Day 2 after the devastating Blasts. Mumbai returned to normalcy. Almost. The trains were running on schedule, The same passengers, though they are little ruffled, still joking and laughing, over-crowded trains etc. Everything as usual as if these blasts were nothing but just a routine affair. But only one thing has changed. The faces that regularly met at First Class compartment. Some families will never be again the same. They lost everything in a moment.
Where is the help?
Right after the blast, within 2 minutes of it, I reached the spot. By then, fellow commuters who were in the next bogies started the rescue mission. They pulled out the injured from under the dead bodies, put them into the waiting hands and eased them to the grass and tracks. But where is the transportation? I saw an official; probably the Matunga station master, came to the site after 10-15 minutes the blast, took one look, and was on his phone. His exact words were “Idhar Bahut bada blast ho gaya hai! Mamla bahut bekhar hai. Jaldi gaadi aur police bhej do” (A big blast occurred here and the situation is worse. Send help and police immediately! Then it took another 30 minutes for the first ambulance to reach the spot. Talk about disaster management!!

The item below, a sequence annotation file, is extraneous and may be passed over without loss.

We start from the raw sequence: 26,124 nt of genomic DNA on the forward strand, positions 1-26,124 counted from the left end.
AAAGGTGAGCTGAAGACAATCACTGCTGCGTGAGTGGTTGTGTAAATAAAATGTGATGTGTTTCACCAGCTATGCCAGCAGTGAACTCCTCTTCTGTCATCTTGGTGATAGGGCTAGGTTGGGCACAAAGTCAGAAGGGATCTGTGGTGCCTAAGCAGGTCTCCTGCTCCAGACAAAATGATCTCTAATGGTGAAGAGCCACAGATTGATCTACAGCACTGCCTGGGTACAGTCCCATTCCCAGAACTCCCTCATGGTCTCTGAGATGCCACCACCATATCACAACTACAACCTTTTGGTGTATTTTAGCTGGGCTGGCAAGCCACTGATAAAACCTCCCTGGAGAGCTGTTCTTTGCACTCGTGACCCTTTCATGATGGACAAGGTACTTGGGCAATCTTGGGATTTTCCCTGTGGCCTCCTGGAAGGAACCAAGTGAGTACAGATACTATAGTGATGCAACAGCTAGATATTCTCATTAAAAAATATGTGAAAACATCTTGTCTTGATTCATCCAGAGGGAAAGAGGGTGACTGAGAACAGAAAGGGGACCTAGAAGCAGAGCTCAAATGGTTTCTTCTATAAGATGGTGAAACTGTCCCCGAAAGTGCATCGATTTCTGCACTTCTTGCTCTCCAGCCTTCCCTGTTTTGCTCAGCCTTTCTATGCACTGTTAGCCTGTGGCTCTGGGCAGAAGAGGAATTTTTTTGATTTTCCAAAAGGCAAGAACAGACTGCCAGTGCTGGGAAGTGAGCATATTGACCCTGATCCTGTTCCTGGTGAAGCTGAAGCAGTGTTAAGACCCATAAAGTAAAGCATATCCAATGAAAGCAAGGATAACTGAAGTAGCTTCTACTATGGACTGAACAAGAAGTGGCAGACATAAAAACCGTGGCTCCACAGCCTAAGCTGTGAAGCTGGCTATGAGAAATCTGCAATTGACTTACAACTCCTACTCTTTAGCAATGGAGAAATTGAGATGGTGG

It rained soon after the explosion, making rescue mission more difficult. I spoke to a policeman at the site, who was drenched in his Khaki uniform from the rains. He, a hardened policeman, too was shaking his head.
I - “Sir, How is the situation?”
Cop ; “total 7 blasts occurred and it’s total mayhem. Bloody bodies keep arriving from the trains. I have never seen something like this”
I : Why Police took so long to reach the site?
Cop; What do you think? We were sitting idle in our office and dozing off? Arre, (a popular way of addressing here in Mumbai) there were total 7 blasts and we were busy at other sites;
Point taken sir. Only at that time I was aware about the other blasts
It was once again on display; the famed resilience of Mumbai, the so called spirit of Mumbai. Total strangers were consoling the relatives of injured, People set up tables in front of their housing society distributing water and snacks. Local youths were trying to stop vehicles to put the stranded people on them so that they can go at least little closer to home. The slum dwellers rose to the occasion, first providing bed sheets as stretchers and helping in the rescue, then providing water and snacks in front of their shanties. Local Telephone booths, PCOs, let people to make calls without any charge. Just write the number on their log;
Some one called my city as the rudest in the world a couple of weeks back. Do you still dare to call it? The compassion at display was overwhelming. People lined up to donate blood in major hospitals. Is that what you call rudeness? Or may be taking a total stranger to your home and sheltering him, like those locals did!